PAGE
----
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Frederick G. Kilgour, Innovative Librarian, Dies at 92 - The New York Times Sections SEARCH U.S. Today’s Paper U.S. |Frederick G. Kilgour, Innovative Librarian, Dies at 92


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Frederick G. Kilgour, Innovative Librarian, Dies at 92 Aug. 2, 2006

Frederick G. Kilgour, a distinguished librarian who nearly 40 years ago transformed a consortium of Ohio libraries into what is now the largest library cooperative in the world, making the catalogs of thousands of libraries around the globe instantly accessible to far-flung patrons, died on Monday in Chapel Hill, N.C. He was 92.

The cause was a cerebral hemorrhage, said Bob Murphy, a spokesman for O.C.L.C. Online Computer Library Center, the nonprofit cooperative Mr. Kilgour founded in 1967.

At his death, Mr. Kilgour was a distinguished research professor emeritus at the School of Information and Library Science at the University of North Carolina, Chapel Hill, where he taught from 1990 until his retirement in 2004.

Mr. Kilgour’s cooperative is known to librarians everywhere simply as O.C.L.C. (The initials originally stood for Ohio College Library Center; the name was changed in 1981.) Based in Dublin, Ohio, the cooperative oversees a vast computerized database that comprises the catalogs of some 10,000 libraries around the world — more than a billion items — available to anyone who walks into a participating library and logs on to a computer terminal.

Starting later this month, the database will be available to anyone with an Internet connection. Known as WorldCat (www.worldcat.org), it includes the catalogs of many of the finest libraries in the world, among them the New York Public Library, the Brooklyn Public Library and those of Harvard, Columbia and Yale. By entering a ZIP code, people will be able to identify nearby libraries that own copies of the books, videotapes, CD’s and other materials they seek.

Although some WorldCat listings have been available in recent years through several search engines, among them Yahoo and Google, the new Web site will let people search the entire database directly.

Image Frederick G. KilgourCredit...Rich Skopin, 1990

Frederick Gridley Kilgour was born on Jan. 6, 1914, in Springfield, Mass. He earned a bachelor’s degree in chemistry from Harvard in 1935 and afterward held several positions at the Harvard library. He also did graduate work in the history of science and published many scholarly papers on the subject.

During World War II, Mr. Kilgour was executive secretary and acting chairman of the Interdepartmental Committee for the Acquisition of Foreign Publications. Part of the Office of Strategic Services, the committee amassed a collection of publications that had been covertly microfilmed in enemy and enemy-occupied territories around the world.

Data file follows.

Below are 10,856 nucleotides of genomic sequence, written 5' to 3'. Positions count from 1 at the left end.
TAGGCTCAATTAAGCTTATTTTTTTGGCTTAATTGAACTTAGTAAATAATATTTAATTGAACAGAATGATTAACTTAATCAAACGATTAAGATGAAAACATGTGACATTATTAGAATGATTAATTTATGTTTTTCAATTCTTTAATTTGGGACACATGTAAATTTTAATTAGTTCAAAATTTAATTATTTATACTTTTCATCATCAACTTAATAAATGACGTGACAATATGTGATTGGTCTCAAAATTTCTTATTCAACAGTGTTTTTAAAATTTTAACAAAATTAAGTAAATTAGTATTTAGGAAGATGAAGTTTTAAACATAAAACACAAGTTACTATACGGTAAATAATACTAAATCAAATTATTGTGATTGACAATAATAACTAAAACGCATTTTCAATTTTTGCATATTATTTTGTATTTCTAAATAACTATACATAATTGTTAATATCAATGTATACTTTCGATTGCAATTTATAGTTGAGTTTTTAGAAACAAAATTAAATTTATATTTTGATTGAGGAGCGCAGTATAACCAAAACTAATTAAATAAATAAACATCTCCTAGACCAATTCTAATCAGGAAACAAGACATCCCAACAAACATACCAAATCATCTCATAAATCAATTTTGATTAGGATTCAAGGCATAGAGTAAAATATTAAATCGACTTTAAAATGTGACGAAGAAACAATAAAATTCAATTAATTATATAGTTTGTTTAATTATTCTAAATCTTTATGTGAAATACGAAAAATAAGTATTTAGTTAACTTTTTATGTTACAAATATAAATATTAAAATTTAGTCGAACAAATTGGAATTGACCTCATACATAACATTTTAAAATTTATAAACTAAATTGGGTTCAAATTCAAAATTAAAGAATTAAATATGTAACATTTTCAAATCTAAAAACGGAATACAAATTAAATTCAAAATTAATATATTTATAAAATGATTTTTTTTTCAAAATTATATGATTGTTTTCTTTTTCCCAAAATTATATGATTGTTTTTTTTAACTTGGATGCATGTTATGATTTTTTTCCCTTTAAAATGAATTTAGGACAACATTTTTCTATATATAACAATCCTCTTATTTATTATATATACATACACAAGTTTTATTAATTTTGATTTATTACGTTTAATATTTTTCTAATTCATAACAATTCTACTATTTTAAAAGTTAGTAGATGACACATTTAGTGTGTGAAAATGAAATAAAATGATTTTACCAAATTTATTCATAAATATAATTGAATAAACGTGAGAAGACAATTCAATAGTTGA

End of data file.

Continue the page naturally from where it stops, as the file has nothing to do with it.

A lieutenant in the United States Naval Reserve, Mr. Kilgour was awarded the Legion of Merit for his intelligence work. From 1946 to 1948, he was deputy director of the Office of Intelligence Collection and Dissemination at the State Department.

Leaving government service, Mr. Kilgour joined Yale University, eventually becoming its associate librarian for research and development. In 1955, as the librarian of the Yale School of Medicine, he helped the university acquire one of the world’s most famous medical manuscripts, The Codex Paneth, an illuminated medical encyclopedia from the early 14th century.

In 1967, he was hired by the Ohio College Association to develop O.C.L.C., which pooled the catalogs of 54 academic libraries in the state. Introduced in 1971, O.C.L.C. was expanded to libraries outside Ohio in 1977. Mr. Kilgour was O.C.L.C.’s president and executive director from 1967 to 1980.

He is survived by his wife, the former Eleanor Margaret Beach, whom he married in 1940; three daughters, Marta Kilgour of the Bronx, Vajra Alison Kilgour of Manhattan and Meredith Kilgour Perdiew of North Edison, N.J.; two grandchildren; and five great-grandchildren.

Mr. Kilgour wrote “The Evolution of the Book,” published by Oxford University Press in 1998. According to a beta version of WorldCat made available to The New York Times yesterday, the book can be found at more than 500 libraries throughout the United States, from the Anchorage Municipal Library in Alaska to the Yakima Valley Community College Library in Washington State.

If it is more convenient, copies may also be borrowed from the Erasmus University Medical Library in the Netherlands; the National Library Board of Singapore; and the National and University Library of Iceland, among other places.


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